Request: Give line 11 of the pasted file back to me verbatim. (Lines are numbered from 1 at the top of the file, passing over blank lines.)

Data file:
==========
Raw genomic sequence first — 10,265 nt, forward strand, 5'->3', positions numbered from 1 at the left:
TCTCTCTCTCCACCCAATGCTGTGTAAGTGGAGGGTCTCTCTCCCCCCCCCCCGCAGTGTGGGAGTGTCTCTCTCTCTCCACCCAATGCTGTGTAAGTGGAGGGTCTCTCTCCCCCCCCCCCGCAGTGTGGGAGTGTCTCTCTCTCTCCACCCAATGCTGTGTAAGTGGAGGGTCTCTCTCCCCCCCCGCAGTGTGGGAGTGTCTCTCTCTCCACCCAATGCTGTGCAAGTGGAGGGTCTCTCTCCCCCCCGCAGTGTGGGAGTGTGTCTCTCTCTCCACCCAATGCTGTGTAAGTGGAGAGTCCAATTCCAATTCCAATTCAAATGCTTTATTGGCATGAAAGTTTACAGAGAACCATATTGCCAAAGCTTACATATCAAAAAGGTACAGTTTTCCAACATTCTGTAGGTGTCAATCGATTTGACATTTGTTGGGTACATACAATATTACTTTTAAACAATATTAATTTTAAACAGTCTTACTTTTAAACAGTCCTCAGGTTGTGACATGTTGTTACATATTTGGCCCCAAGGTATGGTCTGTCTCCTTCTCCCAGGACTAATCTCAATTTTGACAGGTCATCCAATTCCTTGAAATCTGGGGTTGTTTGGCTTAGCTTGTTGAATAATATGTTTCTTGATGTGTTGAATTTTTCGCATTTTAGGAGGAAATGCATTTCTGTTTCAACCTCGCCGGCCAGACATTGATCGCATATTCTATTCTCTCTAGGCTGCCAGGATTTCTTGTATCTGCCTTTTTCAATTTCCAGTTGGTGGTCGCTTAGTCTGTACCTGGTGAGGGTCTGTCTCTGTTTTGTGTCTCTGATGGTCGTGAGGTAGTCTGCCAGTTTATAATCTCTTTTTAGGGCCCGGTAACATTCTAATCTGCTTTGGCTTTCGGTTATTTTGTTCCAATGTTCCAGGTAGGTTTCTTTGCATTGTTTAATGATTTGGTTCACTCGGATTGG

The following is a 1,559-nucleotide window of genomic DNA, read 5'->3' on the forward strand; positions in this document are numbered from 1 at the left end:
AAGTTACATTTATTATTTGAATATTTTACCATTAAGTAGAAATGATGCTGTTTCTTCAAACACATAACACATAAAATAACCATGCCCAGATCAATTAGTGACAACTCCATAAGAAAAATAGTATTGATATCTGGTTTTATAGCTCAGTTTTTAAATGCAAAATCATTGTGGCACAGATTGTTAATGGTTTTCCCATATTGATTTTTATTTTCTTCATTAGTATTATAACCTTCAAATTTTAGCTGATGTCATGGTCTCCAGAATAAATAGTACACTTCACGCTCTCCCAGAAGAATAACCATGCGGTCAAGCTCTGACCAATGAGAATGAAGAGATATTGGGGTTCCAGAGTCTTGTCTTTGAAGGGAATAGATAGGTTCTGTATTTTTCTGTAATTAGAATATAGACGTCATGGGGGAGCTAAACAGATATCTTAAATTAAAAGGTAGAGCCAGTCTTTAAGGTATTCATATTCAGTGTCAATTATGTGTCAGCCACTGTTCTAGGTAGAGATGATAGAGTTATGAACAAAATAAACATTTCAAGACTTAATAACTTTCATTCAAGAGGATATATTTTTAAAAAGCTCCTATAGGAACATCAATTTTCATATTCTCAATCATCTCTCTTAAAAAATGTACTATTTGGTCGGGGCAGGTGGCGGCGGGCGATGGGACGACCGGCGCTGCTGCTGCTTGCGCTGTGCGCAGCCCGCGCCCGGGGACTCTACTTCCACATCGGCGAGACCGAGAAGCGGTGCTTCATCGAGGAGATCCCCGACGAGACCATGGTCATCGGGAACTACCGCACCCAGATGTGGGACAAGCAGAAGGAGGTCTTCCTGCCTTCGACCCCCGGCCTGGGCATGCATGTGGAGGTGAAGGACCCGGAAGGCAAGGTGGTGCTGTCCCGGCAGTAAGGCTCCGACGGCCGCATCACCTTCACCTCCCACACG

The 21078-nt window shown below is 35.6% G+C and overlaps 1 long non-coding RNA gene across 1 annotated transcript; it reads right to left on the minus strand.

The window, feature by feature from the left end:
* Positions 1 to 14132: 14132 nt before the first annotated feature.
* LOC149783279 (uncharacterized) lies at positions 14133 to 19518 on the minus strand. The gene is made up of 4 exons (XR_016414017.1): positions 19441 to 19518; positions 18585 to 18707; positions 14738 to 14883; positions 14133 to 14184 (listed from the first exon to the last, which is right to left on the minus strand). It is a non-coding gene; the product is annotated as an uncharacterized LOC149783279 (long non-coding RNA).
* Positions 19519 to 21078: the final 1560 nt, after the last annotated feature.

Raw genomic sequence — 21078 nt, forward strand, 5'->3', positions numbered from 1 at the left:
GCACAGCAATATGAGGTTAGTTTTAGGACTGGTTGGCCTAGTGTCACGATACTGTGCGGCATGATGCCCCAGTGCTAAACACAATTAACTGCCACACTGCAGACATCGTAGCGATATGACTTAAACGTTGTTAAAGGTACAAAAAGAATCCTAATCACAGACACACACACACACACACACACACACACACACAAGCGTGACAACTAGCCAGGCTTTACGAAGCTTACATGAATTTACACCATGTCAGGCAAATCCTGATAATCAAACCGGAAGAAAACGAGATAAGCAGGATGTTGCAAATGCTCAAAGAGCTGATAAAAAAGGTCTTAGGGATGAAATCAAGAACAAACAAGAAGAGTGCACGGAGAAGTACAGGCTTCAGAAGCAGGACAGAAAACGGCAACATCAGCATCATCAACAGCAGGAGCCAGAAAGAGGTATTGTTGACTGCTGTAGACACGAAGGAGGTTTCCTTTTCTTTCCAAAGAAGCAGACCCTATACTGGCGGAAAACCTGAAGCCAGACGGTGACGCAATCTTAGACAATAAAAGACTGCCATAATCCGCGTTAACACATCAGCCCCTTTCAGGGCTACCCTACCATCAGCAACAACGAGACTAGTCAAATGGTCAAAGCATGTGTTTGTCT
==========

GCACAGCAATATGAGGTTAGTTTTAGGACTGGTTGGCCTAGTGTCACGATACTGTGCGGCATGATGCCCCAGTGCTAAACACAATTAACTGCCACACTGCAGACATCGTAGCGATATGACTTAAACGTTGTTAAAGGTACAAAAAGAATCCTAATCACAGACACACACACACACACACACACACACACACACAAGCGTGACAACTAGCCAGGCTTTACGAAGCTTACATGAATTTACACCATGTCAGGCAAATCCTGATAATCAAACCGGAAGAAAACGAGATAAGCAGGATGTTGCAAATGCTCAAAGAGCTGATAAAAAAGGTCTTAGGGATGAAATCAAGAACAAACAAGAAGAGTGCACGGAGAAGTACAGGCTTCAGAAGCAGGACAGAAAACGGCAACATCAGCATCATCAACAGCAGGAGCCAGAAAGAGGTATTGTTGACTGCTGTAGACACGAAGGAGGTTTCCTTTTCTTTCCAAAGAAGCAGACCCTATACTGGCGGAAAACCTGAAGCCAGACGGTGACGCAATCTTAGACAATAAAAGACTGCCATAATCCGCGTTAACACATCAGCCCCTTTCAGGGCTACCCTACCATCAGCAACAACGAGACTAGTCAAATGGTCAAAGCATGTGTTTGTCT